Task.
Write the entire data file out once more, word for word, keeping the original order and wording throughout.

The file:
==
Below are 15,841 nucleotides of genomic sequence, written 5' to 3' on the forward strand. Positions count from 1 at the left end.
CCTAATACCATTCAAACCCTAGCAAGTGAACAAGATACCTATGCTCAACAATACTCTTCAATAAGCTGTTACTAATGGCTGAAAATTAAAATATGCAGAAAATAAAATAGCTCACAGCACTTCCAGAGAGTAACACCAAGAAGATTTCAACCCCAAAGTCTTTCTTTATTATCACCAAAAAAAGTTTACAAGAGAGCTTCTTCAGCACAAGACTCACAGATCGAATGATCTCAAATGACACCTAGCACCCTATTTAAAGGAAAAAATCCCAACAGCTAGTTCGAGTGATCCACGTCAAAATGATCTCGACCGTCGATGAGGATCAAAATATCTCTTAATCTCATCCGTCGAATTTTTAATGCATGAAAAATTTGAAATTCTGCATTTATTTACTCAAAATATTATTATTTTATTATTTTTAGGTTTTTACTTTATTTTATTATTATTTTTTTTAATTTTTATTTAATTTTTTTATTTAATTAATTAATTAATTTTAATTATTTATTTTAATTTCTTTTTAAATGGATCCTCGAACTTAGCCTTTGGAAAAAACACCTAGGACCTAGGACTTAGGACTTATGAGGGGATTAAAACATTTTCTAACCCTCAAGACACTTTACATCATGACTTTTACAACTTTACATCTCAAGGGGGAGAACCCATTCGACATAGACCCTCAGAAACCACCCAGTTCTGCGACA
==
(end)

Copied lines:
Below are 15,841 nucleotides of genomic sequence, written 5' to 3' on the forward strand. Positions count from 1 at the left end.
CCTAATACCATTCAAACCCTAGCAAGTGAACAAGATACCTATGCTCAACAATACTCTTCAATAAGCTGTTACTAATGGCTGAAAATTAAAATATGCAGAAAATAAAATAGCTCACAGCACTTCCAGAGAGTAACACCAAGAAGATTTCAACCCCAAAGTCTTTCTTTATTATCACCAAAAAAAGTTTACAAGAGAGCTTCTTCAGCACAAGACTCACAGATCGAATGATCTCAAATGACACCTAGCACCCTATTTAAAGGAAAAAATCCCAACAGCTAGTTCGAGTGATCCACGTCAAAATGATCTCGACCGTCGATGAGGATCAAAATATCTCTTAATCTCATCCGTCGAATTTTTAATGCATGAAAAATTTGAAATTCTGCATTTATTTACTCAAAATATTATTATTTTATTATTTTTAGGTTTTTACTTTATTTTATTATTATTTTTTTTAATTTTTATTTAATTTTTTTATTTAATTAATTAATTAATTTTAATTATTTATTTTAATTTCTTTTTAAATGGATCCTCGAACTTAGCCTTTGGAAAAAACACCTAGGACCTAGGACTTAGGACTTATGAGGGGATTAAAACATTTTCTAACCCTCAAGACACTTTACATCATGACTTTTACAACTTTACATCTCAAGGGGGAGAACCCATTCGACATAGACCCTCAGAAACCACCCAGTTCTGCGACA